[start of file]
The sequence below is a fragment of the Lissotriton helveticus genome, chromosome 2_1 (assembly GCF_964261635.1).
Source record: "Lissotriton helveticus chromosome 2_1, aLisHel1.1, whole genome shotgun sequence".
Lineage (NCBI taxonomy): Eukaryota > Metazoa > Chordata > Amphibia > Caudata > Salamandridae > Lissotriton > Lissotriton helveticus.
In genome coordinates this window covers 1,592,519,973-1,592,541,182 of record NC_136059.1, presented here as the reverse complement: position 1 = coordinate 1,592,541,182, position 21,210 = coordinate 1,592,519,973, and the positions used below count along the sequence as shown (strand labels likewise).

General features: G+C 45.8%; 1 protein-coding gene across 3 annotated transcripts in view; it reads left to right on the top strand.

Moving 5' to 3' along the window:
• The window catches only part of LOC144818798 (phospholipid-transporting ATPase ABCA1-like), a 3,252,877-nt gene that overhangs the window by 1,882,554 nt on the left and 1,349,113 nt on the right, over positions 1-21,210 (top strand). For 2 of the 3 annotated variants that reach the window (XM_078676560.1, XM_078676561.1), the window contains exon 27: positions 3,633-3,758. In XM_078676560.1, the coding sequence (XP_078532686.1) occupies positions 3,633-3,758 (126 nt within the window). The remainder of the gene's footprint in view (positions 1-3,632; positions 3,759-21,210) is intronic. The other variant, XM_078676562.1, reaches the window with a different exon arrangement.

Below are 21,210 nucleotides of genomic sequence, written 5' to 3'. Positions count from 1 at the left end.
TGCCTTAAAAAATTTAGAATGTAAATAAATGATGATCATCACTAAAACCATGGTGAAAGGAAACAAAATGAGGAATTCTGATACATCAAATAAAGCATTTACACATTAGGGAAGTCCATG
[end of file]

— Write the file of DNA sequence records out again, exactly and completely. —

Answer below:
The sequence below is a fragment of the Lissotriton helveticus genome, chromosome 2_1 (assembly GCF_964261635.1).
Source record: "Lissotriton helveticus chromosome 2_1, aLisHel1.1, whole genome shotgun sequence".
Lineage (NCBI taxonomy): Eukaryota > Metazoa > Chordata > Amphibia > Caudata > Salamandridae > Lissotriton > Lissotriton helveticus.
In genome coordinates this window covers 1,592,519,973-1,592,541,182 of record NC_136059.1, presented here as the reverse complement: position 1 = coordinate 1,592,541,182, position 21,210 = coordinate 1,592,519,973, and the positions used below count along the sequence as shown (strand labels likewise).

General features: G+C 45.8%; 1 protein-coding gene across 3 annotated transcripts in view; it reads left to right on the top strand.

Moving 5' to 3' along the window:
• The window catches only part of LOC144818798 (phospholipid-transporting ATPase ABCA1-like), a 3,252,877-nt gene that overhangs the window by 1,882,554 nt on the left and 1,349,113 nt on the right, over positions 1-21,210 (top strand). For 2 of the 3 annotated variants that reach the window (XM_078676560.1, XM_078676561.1), the window contains exon 27: positions 3,633-3,758. In XM_078676560.1, the coding sequence (XP_078532686.1) occupies positions 3,633-3,758 (126 nt within the window). The remainder of the gene's footprint in view (positions 1-3,632; positions 3,759-21,210) is intronic. The other variant, XM_078676562.1, reaches the window with a different exon arrangement.

Below are 21,210 nucleotides of genomic sequence, written 5' to 3'. Positions count from 1 at the left end.
TGCCTTAAAAAATTTAGAATGTAAATAAATGATGATCATCACTAAAACCATGGTGAAAGGAAACAAAATGAGGAATTCTGATACATCAAATAAAGCATTTACACATTAGGGAAGTCCATG